DO IT YOURSELF
FIRST A quick bilge-pump
The sound of an automatic bilge pump is
usually drowned out by the other sounds
of a boat underway, but knowing when it
runs can be essential to the safety of the
boat. It lets you catch a sudden leak long
before it’s under a foot or more of oily
water. Noting a decreasing time between
cycles is also an effective reminder of the
need for servicing a stuffing box.
It’s easy enough to add a warning light
that visually announces when your bilge
pump is running. Any 12-volt panel light
will work as long as it’s bright enough to
be seen in sunlight. Red is preferred.
Locate the warning light where it will
Keep track of your bilge pump
get the helmsman’s attention. On a powerboat, that usually means somewhere
on the instrument panel. The face of the
bridge deck is often the most visible location on a sailboat. Panel lights cost only
a few dollars, so a second one located in
the captain’s cabin is reassuring.
Wiring is straightforward as long as
the pump has a separate float switch.
Use a step-down crimp butt connector
to connect one side of the light into the
circuit between the switch and the
pump. Connect the other side
of the light to ground. When
the float switch closes, it will
energize both the pump and
tive, lift the float switch with a finger. If
the pump fails to turn on, it’s safe to
assume that the problem lies with the
float switch or its connections.
2. Shut off the power by disconnecting
the bilge-pump cable from the battery or
removing the inline fuse.
3. Remove any screws or small nuts and
bolts holding the switch in place and lift
the switch clear.
4. Trace the cables
back from the float
switch to where
they are spliced to
the cables going to
5. Cut the wires
just above the
existing connections and then
strip back the
ends of the cables,
or as may be otherwise appropriate depending on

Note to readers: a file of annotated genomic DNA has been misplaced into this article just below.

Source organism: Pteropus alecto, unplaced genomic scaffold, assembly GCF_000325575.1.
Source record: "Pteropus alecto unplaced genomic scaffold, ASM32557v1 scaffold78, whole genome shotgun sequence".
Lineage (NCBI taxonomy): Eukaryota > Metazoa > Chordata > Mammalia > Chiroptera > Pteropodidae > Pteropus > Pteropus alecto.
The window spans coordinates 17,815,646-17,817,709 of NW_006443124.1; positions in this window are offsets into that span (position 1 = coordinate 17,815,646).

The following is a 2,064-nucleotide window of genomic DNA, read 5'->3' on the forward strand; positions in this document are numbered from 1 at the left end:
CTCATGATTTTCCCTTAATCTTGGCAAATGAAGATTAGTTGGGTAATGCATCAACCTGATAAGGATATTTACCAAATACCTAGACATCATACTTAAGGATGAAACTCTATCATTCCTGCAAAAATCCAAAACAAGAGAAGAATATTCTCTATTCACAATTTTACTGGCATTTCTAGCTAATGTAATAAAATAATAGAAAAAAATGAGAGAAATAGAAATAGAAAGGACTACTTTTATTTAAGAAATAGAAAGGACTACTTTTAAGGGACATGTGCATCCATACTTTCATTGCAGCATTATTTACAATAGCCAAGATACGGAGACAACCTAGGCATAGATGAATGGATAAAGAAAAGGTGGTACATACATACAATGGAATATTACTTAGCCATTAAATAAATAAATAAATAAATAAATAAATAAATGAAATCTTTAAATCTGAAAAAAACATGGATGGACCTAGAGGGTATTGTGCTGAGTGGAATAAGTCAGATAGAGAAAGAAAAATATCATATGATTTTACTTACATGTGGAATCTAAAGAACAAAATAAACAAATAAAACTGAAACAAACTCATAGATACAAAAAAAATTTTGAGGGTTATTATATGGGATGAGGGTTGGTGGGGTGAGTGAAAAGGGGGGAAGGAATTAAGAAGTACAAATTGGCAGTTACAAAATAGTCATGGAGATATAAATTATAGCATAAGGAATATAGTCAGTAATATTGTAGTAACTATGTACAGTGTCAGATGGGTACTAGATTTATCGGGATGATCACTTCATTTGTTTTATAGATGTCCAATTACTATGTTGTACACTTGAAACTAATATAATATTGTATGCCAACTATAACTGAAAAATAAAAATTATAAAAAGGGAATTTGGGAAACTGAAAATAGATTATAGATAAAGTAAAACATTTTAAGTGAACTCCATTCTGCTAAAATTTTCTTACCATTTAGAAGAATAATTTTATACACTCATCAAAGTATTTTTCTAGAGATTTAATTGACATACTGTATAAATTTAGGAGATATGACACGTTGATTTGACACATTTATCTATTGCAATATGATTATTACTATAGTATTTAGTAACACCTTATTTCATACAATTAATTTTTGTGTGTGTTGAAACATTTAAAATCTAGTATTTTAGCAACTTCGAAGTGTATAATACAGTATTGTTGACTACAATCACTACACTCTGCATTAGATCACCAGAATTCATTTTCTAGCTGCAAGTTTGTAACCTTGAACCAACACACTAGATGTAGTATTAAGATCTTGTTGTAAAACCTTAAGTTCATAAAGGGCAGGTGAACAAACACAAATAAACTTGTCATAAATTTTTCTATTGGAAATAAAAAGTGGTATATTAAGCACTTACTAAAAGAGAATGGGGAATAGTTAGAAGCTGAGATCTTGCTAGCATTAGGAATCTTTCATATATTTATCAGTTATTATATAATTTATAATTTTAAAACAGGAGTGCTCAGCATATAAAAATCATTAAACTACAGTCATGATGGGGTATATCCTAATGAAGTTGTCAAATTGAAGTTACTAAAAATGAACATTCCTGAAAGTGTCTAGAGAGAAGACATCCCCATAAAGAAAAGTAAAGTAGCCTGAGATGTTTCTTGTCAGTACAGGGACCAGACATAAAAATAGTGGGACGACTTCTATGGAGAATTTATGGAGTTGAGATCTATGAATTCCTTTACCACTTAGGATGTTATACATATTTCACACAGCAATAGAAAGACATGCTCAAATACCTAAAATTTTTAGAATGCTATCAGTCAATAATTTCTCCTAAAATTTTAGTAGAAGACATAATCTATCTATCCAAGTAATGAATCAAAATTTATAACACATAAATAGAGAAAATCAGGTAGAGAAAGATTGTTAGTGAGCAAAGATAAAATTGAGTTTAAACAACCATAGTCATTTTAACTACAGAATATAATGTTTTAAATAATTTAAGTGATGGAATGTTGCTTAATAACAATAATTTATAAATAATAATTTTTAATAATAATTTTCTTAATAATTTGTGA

the type of splice.
If the copper
green and cor-
roded, a sure indication that moisture
has gotten under the insulation, you may
have to trim back some more until you
get back to noncorroded conductors.
6. Connect the new switch wires. (See
step 7 on page 87 for instructions.) Most
likely they will be too long, so you may
want to trim them, allowing room for any
needed securing and/or routing, before
making the connections. They should
not be too tight so that the cables are
under tension, nor should they be too
loose so that they drape in the bilge or
may become entangled in moving parts.
Keep the connections above the highest
projected level of bilge water you’re likely
to have and away from splatter from the
7. Screw the float switch back in position
using new hardware. Any screws or nuts
and bolts should be marine-grade stainless steel. Nothing else is acceptable.
A float switch
the stern of
the boat. If the
surge of water
in the bilge as
the boat gets
up on plane
could permanently damage the float
NEXT Let’s count pump cycles, too
A warning light is only useful when there
is someone aboard to see it illuminate. If
your boat remains in the water when not
in use and you always find the bilge dry
when you return to it, is that because the
boat is watertight or because the auto-
matic pump has been doing its job?
When buckets gave way to hand
pumps, sailors counted strokes to moni-
tor the integrity of the hull and
deck. Automatic bilge pumps
have long since eroded this
vigilance. Leaks are rarely
catastrophic without warning.
They more often start small,
growing more serious over